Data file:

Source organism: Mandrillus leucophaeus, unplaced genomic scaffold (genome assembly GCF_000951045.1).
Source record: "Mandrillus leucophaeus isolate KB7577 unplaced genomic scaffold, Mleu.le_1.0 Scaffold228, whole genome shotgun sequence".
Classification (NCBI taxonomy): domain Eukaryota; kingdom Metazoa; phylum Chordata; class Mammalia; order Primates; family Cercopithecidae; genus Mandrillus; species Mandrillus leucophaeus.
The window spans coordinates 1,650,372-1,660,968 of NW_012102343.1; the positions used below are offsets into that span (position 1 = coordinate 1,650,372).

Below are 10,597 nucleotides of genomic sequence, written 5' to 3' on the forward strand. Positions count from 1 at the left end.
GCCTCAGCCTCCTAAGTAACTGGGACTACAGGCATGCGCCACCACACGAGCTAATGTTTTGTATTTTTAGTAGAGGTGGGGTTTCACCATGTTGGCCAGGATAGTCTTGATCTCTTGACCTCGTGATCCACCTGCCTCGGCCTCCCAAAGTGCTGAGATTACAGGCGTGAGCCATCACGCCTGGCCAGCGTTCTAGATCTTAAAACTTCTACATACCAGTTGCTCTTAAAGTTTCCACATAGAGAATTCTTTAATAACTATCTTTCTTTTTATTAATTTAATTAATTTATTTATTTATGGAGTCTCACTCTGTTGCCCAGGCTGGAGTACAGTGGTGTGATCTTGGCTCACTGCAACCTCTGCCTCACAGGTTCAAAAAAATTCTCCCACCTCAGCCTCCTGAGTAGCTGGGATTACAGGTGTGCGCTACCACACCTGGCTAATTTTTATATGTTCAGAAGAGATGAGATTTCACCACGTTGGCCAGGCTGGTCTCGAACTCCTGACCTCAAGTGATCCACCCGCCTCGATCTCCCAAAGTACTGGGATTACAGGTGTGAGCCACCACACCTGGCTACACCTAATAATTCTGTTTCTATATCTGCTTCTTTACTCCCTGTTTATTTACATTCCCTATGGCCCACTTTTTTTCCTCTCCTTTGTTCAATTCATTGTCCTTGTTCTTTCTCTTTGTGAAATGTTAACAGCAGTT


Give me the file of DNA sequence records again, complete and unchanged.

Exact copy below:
Source organism: Mandrillus leucophaeus, unplaced genomic scaffold (genome assembly GCF_000951045.1).
Source record: "Mandrillus leucophaeus isolate KB7577 unplaced genomic scaffold, Mleu.le_1.0 Scaffold228, whole genome shotgun sequence".
Classification (NCBI taxonomy): domain Eukaryota; kingdom Metazoa; phylum Chordata; class Mammalia; order Primates; family Cercopithecidae; genus Mandrillus; species Mandrillus leucophaeus.
The window spans coordinates 1,650,372-1,660,968 of NW_012102343.1; the positions used below are offsets into that span (position 1 = coordinate 1,650,372).

Below are 10,597 nucleotides of genomic sequence, written 5' to 3' on the forward strand. Positions count from 1 at the left end.
GCCTCAGCCTCCTAAGTAACTGGGACTACAGGCATGCGCCACCACACGAGCTAATGTTTTGTATTTTTAGTAGAGGTGGGGTTTCACCATGTTGGCCAGGATAGTCTTGATCTCTTGACCTCGTGATCCACCTGCCTCGGCCTCCCAAAGTGCTGAGATTACAGGCGTGAGCCATCACGCCTGGCCAGCGTTCTAGATCTTAAAACTTCTACATACCAGTTGCTCTTAAAGTTTCCACATAGAGAATTCTTTAATAACTATCTTTCTTTTTATTAATTTAATTAATTTATTTATTTATGGAGTCTCACTCTGTTGCCCAGGCTGGAGTACAGTGGTGTGATCTTGGCTCACTGCAACCTCTGCCTCACAGGTTCAAAAAAATTCTCCCACCTCAGCCTCCTGAGTAGCTGGGATTACAGGTGTGCGCTACCACACCTGGCTAATTTTTATATGTTCAGAAGAGATGAGATTTCACCACGTTGGCCAGGCTGGTCTCGAACTCCTGACCTCAAGTGATCCACCCGCCTCGATCTCCCAAAGTACTGGGATTACAGGTGTGAGCCACCACACCTGGCTACACCTAATAATTCTGTTTCTATATCTGCTTCTTTACTCCCTGTTTATTTACATTCCCTATGGCCCACTTTTTTTCCTCTCCTTTGTTCAATTCATTGTCCTTGTTCTTTCTCTTTGTGAAATGTTAACAGCAGTT